The Luckiest Juror. Kinda.
By Kat Kiefer-Newman
Welcome back fellow adjuncts! I hope your holidays and break were full of fun and joy and happy times. I definitely had my share of those things, and more than a little luck to guide me as I finished my dissertation edits and started prepping for the Spring semester. Luck seems to be the theme of my recent break.
As luck would have it, I was chosen for jury duty. We all love our civic responsibility, don’t we? As a friend recently commented, where else can we find overselves mixed up in a room of total strangers, held captive until we’re either selected for a jury or cut loose? It’s kind of like hoping to be picked for dodge ball, only not usually a lot of fun….wait, I never liked dodge ball much, either…hmmm. My friend also noted that the jury selection process is very like the television show “Survivor,” but without the audition tapes, the demographic profiling, or big cash prizes.
Sunday night I saw I didn’t have to report on Monday. That was good. I had so much class prep to do and was running out of time. My edits on my dissertation manuscript were finally done (only two weeks behind schedule), but I needed to get the letters typed for each of my committee members explaining the editing choices I’d made. Also, I’ve been fighting with the Unemployment Office to get my break paid for. It seems that, despite California laws, the EDD representatives don’t necessarily understand that college adjunct instructors aren’t the same as K-12 instructors—which means that I run the risk of being denied and having to appeal. So far, I’ve been lucky.
Luck is fickle, though, and Monday night when I went back to the website I saw that Tuesday I had to report in for a criminal case. Bright and early I trudged in with all of the other lucky chosen and then played the “hurry up and wait” game in one room after another. Me and 92 other people who couldn’t figure out how to get out of our civic duty for the day sat and waited. Then they broke us in half, and we went into two new rooms. Every hour or so they gave us a break…from waiting, I guess, where we moved into the closet-like break rooms with vending machines that wouldn’t take my money.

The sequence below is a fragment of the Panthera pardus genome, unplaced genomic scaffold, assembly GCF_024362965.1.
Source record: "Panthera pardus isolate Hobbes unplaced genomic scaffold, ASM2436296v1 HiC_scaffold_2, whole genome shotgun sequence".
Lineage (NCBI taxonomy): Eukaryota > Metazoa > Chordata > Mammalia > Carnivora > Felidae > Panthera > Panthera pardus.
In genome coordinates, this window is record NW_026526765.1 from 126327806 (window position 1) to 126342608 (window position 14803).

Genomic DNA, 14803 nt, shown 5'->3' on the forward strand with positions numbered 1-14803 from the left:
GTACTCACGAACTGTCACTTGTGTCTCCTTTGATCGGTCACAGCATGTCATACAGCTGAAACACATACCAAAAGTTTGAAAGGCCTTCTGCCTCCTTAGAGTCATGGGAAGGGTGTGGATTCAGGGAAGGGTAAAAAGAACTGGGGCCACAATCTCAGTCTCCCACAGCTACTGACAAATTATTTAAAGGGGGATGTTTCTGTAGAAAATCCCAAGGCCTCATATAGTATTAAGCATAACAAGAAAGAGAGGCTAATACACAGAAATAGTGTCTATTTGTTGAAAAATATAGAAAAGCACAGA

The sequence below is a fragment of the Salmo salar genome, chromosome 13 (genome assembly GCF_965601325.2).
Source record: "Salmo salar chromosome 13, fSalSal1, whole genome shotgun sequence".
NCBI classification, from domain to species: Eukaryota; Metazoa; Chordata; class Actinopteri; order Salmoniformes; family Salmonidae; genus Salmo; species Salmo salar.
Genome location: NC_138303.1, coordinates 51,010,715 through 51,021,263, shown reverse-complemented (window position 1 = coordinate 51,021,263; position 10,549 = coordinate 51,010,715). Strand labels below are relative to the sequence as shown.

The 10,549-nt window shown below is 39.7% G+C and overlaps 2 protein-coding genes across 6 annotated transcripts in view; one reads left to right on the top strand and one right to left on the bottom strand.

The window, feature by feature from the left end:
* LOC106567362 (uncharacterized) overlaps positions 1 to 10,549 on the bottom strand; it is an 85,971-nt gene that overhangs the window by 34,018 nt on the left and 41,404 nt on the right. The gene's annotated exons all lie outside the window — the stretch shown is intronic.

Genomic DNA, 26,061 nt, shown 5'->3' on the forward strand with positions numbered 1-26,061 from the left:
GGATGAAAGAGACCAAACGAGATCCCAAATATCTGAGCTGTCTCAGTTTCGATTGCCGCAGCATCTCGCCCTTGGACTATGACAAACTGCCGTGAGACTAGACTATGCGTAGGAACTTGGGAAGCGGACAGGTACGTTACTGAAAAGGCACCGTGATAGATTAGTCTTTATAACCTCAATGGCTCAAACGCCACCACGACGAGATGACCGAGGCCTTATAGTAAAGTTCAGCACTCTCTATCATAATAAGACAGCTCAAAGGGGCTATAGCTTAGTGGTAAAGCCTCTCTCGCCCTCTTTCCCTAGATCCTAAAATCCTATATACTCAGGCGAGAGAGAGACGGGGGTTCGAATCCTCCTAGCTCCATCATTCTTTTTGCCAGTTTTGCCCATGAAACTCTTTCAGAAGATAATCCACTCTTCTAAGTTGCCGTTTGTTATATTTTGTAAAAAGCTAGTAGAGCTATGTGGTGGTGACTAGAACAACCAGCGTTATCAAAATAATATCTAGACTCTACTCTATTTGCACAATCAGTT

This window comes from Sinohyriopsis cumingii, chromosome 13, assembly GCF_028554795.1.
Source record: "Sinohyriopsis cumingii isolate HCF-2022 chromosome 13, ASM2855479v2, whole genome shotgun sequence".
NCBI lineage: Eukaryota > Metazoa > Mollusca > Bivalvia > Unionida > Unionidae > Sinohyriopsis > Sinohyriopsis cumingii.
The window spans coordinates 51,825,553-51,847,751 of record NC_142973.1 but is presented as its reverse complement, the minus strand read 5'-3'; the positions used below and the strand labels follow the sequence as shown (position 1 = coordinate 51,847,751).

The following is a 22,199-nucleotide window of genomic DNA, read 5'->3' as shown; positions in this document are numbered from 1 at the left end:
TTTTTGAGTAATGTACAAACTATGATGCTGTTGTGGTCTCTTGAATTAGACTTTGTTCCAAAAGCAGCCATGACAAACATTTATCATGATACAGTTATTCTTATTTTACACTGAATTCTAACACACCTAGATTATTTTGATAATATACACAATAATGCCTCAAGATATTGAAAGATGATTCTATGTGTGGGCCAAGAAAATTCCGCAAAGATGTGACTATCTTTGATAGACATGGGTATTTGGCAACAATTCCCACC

After lunch (another break), they took roll again and then broke us up yet a third time. My head was heavy from all the weird math. My group was chosen for a trial and we were moved into a courtroom. The judge talked at us for about 40 minutes and then he wanted us to tell him if we had personal experiences of child molestation. What?! I knew it was going to get worse from there.
He asked us to stand up if we had personal experiences of child molestation, and if not, we went back out into the previous room and waited some more. Many of my seatmates conferred and “came up with” sad experiences that might allow them to go home. Sure enough, every single person with a story was released. I’ll admit I had a strange moment where I was angry I didn’t have a story. When I realized what I was thinking, and I laughed at myself.
Back inside the courthouse we were put through a battery of questions as the accused mad-dog stared at each potential jurist. I never got chosen to be on that jury. It was lucky for that accused individual, because he might not have fared so well with me. I’m very liberal, so liberal you can’t look left far enough. I have advocated for various kinds people over the years, representing folks who may or may not be guilty, but who are still human and deserve a chance to make their case in such situations. With that said, though, this particular guy just gave me the creeps.
My day ended at 5:00 and I bounced out to my car happy that I hadn’t been chosen and could get back to work on classes. I felt proud of myself for fulfilling my civic duty for the year…and was even singing a little tune to myself. Then I realized I’d be back here again next year….sigh….’cause I’m just lucky like that.
About the Juggler: Kat Kiefer-Newman currently teaches as an adjunct instructor at two colleges in two different departments. In addition to her busy working (and driving) schedule she attends conferences presenting her research, is in the last stages of finishing her Ph.D., takes care of her elderly father, has recently packed up and sent off to college her second daughter, chats in status updates with her students on Facebook, does not hand out her cell phone number to said students despite their pleadings, and in her spare time she plays in her organic veggie garden. (And though she will never admit it, she also enjoys reading trashy vampire novels.)